One way to answer is just by acknowledging the present situation. The very fact that head of states, parliaments, head of large corporate companies justify taking measures that potentially have an impact on the world economy by the ‘importance of climate change’ makes climate change important, and gives climate scientists a special responsibility. And it is urgent, because if indeed climate change is caused by CO2 (which I believe it is but that is not the question), the fact that CO2 emissions get CO2 to increase impressively fast by reference to its natural variability makes the issue urgent.

            Now a different question would be whether climate models have played a role in the global awareness about climate change. Indisputably they have, but we should be careful not overstate this role. When alarm bells were first ran by Calandar and then Keeling, climate models where nowhere near what they are today. And Manabe’s first 2xCO2 experiments were done with a single column model that does not consider the general circulation, so that I wouldn’t call it a climate model by modern standards. Yet these are these and other pioneering efforts that have triggered in the UK and in the US the government push to develop numerical modelling of climate, in the late 80s (the creation of the Hadley Centre was Margareth Thatcher’s initiative).

            Finally, this is off topic but important, the debate on climate change should not obscure two points

            (a) climate change is only one consequence of CO2 rise. Other ones are the acidifcation of the oceans and disruption of ecosystems by altering the relative competitiveness of different sorts of plants, of which photosynthesis is more or less limited by CO2.

            (b) CO2 rise is only one of the many problems associated with the over-use of natural resources, others being damages inflicted to the nitrogen cycles and biodiversity.

            I believe reminding this is important because even if the climate change story was completely dull, there would still be many, many good reasons to control our use of natural resources.

          • John Costigane


            Climate change has been blamed for many things but not always found guilty. “No More Snow” was one UK example, only, winters 2009/10 and 2010/11 had excess snow. I expect other things to be found not guilty as well.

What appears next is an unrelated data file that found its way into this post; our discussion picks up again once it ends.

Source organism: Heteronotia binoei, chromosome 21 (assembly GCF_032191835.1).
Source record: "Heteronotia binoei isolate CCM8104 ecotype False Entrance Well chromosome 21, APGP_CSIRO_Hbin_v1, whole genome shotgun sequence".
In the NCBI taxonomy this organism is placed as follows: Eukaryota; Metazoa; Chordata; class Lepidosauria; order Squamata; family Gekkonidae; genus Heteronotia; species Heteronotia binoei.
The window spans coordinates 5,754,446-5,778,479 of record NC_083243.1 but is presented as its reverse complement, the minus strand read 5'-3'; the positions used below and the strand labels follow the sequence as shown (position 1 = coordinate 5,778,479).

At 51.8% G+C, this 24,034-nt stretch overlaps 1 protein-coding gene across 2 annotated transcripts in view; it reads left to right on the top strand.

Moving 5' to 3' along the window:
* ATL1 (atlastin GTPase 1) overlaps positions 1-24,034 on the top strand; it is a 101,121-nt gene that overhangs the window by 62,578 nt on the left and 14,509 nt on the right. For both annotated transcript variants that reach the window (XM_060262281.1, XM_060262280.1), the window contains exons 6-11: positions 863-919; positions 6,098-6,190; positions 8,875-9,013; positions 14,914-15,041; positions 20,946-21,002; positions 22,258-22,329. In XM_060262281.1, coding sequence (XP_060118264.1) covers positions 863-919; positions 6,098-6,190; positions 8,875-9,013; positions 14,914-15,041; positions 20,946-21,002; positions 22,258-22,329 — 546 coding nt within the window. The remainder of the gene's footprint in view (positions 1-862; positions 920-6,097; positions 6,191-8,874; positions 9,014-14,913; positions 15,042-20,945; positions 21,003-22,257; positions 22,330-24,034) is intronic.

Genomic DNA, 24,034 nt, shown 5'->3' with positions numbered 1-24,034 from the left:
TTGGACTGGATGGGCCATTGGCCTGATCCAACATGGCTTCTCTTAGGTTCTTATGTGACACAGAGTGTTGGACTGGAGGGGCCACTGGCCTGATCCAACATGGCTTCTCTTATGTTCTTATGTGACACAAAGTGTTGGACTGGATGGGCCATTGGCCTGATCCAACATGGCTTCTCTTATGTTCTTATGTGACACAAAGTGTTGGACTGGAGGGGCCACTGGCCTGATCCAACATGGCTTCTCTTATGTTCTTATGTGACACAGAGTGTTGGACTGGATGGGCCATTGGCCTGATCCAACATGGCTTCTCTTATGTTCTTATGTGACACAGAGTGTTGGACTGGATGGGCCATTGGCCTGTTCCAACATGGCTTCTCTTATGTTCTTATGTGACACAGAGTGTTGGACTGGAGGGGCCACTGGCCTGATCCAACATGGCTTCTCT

The various Jetstream positions over the UK seem the likelier cause of severe winter weather, and recently solar UV has been implicated as setting its location. Natural variability is guilty as charged.

          • Theo Goodwin


            What a wonderful response. I am really stoked for this blog. My initial response is based on the following:

            “What you call ‘rejiggering’ is what philosopher E. Winsberg would call ‘ad hoc hypotheses’. They are unavoidable in a simulator of a complex system, and they rightly cause concern about model predictions.”

            The problem is that they are using physical hypotheses as they rejigger but they are treating them as part of the model rather than treating them as physical hypotheses. This substitution of standards cannot stand. Models reproduce reality and physical hypotheses describe the natural regularities that make up reality. This point is not semantic. No amount of new epistemology will bring the twain, reproduction and description, together.

            As regards your claims about statistics, no science has consisted of data points and statistics alone and none ever will. The people who best understand the use of statistics in empirical work are the Population Geneticists. Notice the name. Their statistical work is always tied to an existing, real world population. By contrast, climate scientists are entirely unwilling to discuss their “event space” for any given claim. That is, they are quite willing to take temperature readings from Trinidad, Nome, the 19th century, the 21st century, you name it, and treat them as comparable. It never occurs to them that valid comparisons require physical hypotheses about the real world which explain why those disparate temperature readings are comparable. The Population Geneticists point to their real populations and to the growing number of physical hypotheses which describe them.

          • Theo Goodwin

            Anteros writes:

            “Michel –

            I don’t know if Theo feels you’ve addressed his concerns (which are deep), but I thought your comment was remarkable for its clarity. I particularly appreciated the reminder that climate modellers are not unaware of all the issues surrounding what models can/can’t do and the relevance of model simulations. It perhaps should be obvious, but scepticism can sometimes slide into suspicion…. Many modellers probably makes less claims for their models than we think they do. Like you say, communication is difficult but important.”

            How many times have you heard a climate scientist argue as follows: “Without our assumptions about the effects of rising concentrations of manmade CO2 we could not reproduce the temperature rise of the late 20th century so we conclude that the CO2 caused the temperature rise.”

            Is it not obvious that they are switching from talk about models to talk about physical theory, where causal connections can be expressed, and they are blithely unaware of what they are doing – or worse?

          • Sashka

            @ Theo,